Couy Griffin first elected official barred from office for participating in Jan. 6 attack
Judge orders removal of Otero county commissioner and bans him from holding other elected positions ever again
Cowboys for Trump founder Couy Griffin was among a few dozen people, many of them members of a violent extremist organization, at a ‘Justice for J6’ rally at the Arizona capital in Phoenix in September 2021. (Photo by Jerod MacDonald-Evoy / Arizona Mirror)
A New Mexico District Court judge on Tuesday ordered the removal of Republican Otero County Commissioner Couy Griffin from his elected position and barred him for life from serving in elected federal and state positions. This ruling marks the first time an elected official is set to be unseated by court order as a result of participating in or supporting the Jan. 6 attack on the Capitol.
Judge Francis J. Mathew wrote in his decision that Griffin’s attempts “to sanitize his actions are without merit” and that his characterization of his actions “amounted to nothing more than attempting to put lipstick on a pig.”
Mathew ruled that Griffin was disqualified from serving in public office under Section 3 of the 14th Amendment because Griffin had violated his oath to support the U.S. Constitution. The judge cited Griffin’s participation in the Jan. 6 attack on the Capitol, along with “surrounding planning, mobilization and incitement.” Mathew also called those actions an “insurrection against the Constitution.”
The judge further ruled that because Griffin is constitutionally disqualified from holding federal and state offices, he must be removed as an Otero County commissioner “effective immediately.”
Griffin could not be reached Tuesday for comment.
The court’s ruling comes after Griffin, the founder of Cowboys for Trump and an ardent supporter of baseless claims of election fraud, represented himself during a two-day bench trial last month in District Court in Santa Fe. Three New Mexico residents filed the case in March, arguing that Griffin should be removed from his elected position for violating the Constitution, as the judge found.
The ruling also marks the first time since 1869 that a court has disqualified a public official under Section 3 of the 14th Amendment, according to Citizens for Responsibility and Ethics (CREW), a government watchdog group based in Washington, D.C.
“This is a historic win for accountability for the Jan. 6 insurrection and the efforts to disrupt the peaceful transfer of power in the United States,” CREW President Noah Bookbinder said in a news release. “Protecting American democracy means ensuring those who violate their oaths to the Constitution are held responsible.”
Griffin was among the mob that stormed the Capitol in Washington, D.C., on Jan. 6, 2021, in an attempt to overturn the election. He was arrested on Jan. 18, 2021, and convicted this past summer of illegally entering or remaining on restricted grounds. Griffin was sentenced to 14 days in jail, but was given credit for time served.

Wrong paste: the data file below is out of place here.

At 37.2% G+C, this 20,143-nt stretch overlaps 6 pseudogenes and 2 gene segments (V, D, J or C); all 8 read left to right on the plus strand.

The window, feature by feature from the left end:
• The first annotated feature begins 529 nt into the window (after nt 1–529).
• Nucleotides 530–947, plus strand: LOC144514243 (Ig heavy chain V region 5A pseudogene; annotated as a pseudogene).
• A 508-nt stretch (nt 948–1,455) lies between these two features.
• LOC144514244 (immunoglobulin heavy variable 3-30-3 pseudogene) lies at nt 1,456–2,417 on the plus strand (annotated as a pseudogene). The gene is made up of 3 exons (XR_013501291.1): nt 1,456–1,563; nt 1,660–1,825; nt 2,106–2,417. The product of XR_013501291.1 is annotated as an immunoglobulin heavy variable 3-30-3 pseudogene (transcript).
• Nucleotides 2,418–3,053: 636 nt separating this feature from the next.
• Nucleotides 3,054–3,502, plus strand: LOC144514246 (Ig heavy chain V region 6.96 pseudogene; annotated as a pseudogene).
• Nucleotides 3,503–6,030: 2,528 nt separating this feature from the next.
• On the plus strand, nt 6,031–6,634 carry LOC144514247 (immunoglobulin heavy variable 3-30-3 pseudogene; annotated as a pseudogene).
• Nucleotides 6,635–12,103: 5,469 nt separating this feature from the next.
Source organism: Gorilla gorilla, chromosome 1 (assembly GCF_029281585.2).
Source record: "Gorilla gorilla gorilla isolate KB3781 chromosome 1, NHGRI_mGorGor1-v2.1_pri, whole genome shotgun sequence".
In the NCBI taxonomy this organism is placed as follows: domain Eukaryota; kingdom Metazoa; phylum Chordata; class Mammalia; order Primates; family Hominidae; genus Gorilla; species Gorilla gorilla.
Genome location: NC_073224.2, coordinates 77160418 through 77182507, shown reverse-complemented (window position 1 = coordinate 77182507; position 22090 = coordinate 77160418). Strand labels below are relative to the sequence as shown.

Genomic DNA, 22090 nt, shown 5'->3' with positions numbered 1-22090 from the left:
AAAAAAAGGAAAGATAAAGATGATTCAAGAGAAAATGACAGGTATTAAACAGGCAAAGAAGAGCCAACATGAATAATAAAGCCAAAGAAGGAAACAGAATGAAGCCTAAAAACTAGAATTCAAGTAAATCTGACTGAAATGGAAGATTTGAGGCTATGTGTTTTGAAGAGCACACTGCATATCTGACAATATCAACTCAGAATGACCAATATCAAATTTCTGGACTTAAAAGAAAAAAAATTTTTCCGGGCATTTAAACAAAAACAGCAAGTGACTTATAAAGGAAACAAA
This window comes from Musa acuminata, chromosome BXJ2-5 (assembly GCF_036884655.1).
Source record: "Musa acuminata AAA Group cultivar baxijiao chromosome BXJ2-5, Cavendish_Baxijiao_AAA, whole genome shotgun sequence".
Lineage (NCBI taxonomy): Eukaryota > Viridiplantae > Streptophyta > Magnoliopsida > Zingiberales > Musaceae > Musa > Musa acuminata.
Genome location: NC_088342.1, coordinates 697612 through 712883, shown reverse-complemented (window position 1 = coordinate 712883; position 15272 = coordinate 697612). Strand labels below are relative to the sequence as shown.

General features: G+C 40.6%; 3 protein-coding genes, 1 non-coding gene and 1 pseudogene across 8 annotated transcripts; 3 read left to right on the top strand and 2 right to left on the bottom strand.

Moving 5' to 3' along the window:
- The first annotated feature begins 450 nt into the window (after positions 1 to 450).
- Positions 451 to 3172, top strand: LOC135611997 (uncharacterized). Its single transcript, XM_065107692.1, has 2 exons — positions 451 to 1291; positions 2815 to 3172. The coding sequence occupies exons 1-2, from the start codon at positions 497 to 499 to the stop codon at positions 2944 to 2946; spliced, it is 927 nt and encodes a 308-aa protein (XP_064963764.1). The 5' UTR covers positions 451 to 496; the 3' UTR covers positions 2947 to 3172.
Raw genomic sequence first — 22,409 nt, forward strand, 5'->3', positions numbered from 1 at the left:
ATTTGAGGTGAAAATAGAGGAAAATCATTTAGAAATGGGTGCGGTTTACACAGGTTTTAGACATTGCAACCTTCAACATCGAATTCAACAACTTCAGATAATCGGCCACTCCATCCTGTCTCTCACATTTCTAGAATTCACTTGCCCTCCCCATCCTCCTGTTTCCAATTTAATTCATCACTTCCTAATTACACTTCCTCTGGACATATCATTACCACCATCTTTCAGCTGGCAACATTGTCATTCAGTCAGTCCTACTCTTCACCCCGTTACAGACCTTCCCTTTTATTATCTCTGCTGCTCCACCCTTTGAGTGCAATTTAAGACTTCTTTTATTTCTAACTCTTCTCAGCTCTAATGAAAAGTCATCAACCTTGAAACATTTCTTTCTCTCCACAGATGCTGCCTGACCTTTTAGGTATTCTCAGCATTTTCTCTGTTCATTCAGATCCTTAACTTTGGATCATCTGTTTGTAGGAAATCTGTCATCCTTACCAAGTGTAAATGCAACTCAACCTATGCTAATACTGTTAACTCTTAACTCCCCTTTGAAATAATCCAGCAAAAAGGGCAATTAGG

On the day he was sentenced, all three Republican Otero County commissioners refused to certify the results of New Mexico’s June 7 primary election. The commissioners cited distrust of vote-counting machines manufactured by Dominion Voting Systems, a Denver-based company that has been the target of many of former President Donald Trump’s false claims about fraudulent 2020 election results.
Under pressure from the New Mexico Supreme Court and the Attorney General’s Office, the board ultimately voted 2-1 to certify the results. Griffin, the sole holdout, did not cite any evidence of voter fraud but instead cited a “gut feeling” as the reason he would not vote to certify the election results.
In March, Griffin and the other two commissioners voted to spend nearly $50,000 to conduct a study they labeled an audit of the county’s election results. The money went to subcontractor EchoMail, the company behind a high-profile review of ballots in Maricopa County, Arizona, that found no fraud. During the Otero County study, some voters reported being asked who they voted for in the election by members of the “audit force.”
The study prompted an investigation by the U.S. House Committee on Oversight and Reform, which gave EchoMail until March 31 to turn over the records related to the company’s involvement in the canvassing of Otero County voters. Two days later, instead of handing over the records, EchoMail’s president V.A. Shiva Ayyadurai denied his company was involved.
The lawmakers wrote they are concerned that the company’s actions “may lead to voter intimidation” in violation of federal law and that Ayyadurai’s denial is disproved by documents given to state and local governments in New Mexico.
Tuesday’s ruling stipulates that Griffin is constitutionally disqualified from serving as a senator or representative in Congress, elector of president and vice president or from holding “any office, civil or military, under the United States, or under any state, “including his current office as a Otero County commissioner.” Griffin was considering a run for Catron County sheriff.
Kathleen Sabo, the executive director of the nonpartisan New Mexico Ethics Watch, noted the ethical elements involved for anyone serving in public office.
“New Mexico Ethics Watch would suggest people ask whether Mr. Griffin’s actions enhanced or supported the public trust, or sought to undermine it,” Sabo said. “New Mexico Ethics Watch encourages public servants to uphold the public trust to the best of their ability, foregoing even the appearance of impropriety.”
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